Optimal toxicity in animals: Predicting the optimal level of chemical defences

C. G. Longson*, J. M P Joss

*Corresponding author for this work

Research output: Contribution to journalArticlepeer-review

27 Citations (Scopus)

Abstract

1. Prey species that defend themselves with toxins operate under constraints that affect both the benefits and costs associated with this trait. To date, there has been only limited work on understanding these benefits and costs. 2. We present a mathematical model that accounts for costs incurred by toxic animals throughout their life cycle, using known parameters from the ecological literature. These costs are traded against the benefit of a reduced predation risk. Factors involved in modifying this risk are discussed, particularly the relationship to population density. 3. Explicit, quantitative predictions of the model include: an increase in the optimal level of toxicity as predation pressure increases; a decrease in the optimal level of toxicity as cost increases; and an increase in optimal toxicity as the length of juvenile life stages increases. 4. We show that toxicity will not be favourable under a combination of high cost and high predation, and cite examples to support this case.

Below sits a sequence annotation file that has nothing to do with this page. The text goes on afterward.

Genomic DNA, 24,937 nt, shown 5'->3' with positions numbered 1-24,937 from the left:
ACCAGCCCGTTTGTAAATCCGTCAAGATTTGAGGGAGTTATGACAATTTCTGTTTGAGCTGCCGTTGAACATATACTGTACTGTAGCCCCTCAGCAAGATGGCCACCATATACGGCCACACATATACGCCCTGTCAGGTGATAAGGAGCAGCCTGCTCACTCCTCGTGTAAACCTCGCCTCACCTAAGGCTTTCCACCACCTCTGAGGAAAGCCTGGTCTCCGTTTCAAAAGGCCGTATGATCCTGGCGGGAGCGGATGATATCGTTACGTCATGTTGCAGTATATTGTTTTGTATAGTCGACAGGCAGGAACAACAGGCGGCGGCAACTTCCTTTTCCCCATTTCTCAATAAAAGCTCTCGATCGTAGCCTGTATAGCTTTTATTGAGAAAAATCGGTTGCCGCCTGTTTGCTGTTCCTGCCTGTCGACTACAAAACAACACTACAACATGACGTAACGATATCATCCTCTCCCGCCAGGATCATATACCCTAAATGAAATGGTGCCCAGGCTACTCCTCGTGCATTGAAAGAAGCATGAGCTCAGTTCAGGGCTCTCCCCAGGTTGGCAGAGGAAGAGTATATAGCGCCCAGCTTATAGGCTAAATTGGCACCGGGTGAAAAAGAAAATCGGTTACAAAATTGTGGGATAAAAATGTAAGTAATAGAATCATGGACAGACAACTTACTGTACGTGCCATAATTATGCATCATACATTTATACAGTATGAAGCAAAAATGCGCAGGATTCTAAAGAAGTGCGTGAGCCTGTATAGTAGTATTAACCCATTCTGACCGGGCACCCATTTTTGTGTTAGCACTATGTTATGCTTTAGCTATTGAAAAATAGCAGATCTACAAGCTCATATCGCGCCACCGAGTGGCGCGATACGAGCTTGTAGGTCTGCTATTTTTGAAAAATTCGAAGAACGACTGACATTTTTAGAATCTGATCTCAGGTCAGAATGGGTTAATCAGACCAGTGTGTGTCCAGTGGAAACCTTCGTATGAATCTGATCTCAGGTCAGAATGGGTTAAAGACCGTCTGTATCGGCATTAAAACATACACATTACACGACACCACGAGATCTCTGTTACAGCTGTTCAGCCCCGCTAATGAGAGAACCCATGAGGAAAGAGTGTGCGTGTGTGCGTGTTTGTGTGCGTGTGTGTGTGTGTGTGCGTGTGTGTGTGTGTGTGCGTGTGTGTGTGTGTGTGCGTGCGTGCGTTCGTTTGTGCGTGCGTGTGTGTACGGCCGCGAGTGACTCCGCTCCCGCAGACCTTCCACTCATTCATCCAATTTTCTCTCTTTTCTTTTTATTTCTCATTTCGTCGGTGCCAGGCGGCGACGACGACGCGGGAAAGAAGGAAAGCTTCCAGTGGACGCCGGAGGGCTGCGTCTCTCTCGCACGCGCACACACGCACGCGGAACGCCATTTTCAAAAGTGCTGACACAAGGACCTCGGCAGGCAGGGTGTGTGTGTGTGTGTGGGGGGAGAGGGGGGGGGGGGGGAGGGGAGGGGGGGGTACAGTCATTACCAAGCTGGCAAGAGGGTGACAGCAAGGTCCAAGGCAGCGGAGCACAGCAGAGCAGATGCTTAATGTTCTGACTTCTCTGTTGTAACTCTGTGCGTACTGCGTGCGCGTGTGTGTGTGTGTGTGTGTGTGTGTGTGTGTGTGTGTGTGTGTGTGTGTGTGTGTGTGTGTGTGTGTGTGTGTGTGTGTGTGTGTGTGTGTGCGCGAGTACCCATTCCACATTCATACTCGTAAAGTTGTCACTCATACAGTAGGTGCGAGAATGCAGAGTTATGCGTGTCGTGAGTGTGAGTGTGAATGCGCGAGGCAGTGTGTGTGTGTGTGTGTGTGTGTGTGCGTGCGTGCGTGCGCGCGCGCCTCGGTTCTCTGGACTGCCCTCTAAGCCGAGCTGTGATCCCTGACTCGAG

Original languageEnglish
Pages (from-to)731-735
Number of pages5
JournalFunctional Ecology
Volume20
Issue number4
DOIs
Publication statusPublished - Aug 2006

Keywords

  • Benefit
  • Cost
  • Feeding ecology
  • Life history
  • Prey species

Fingerprint Dive into the research topics of 'Optimal toxicity in animals: Predicting the optimal level of chemical defences'. Together they form a unique fingerprint.

Cite this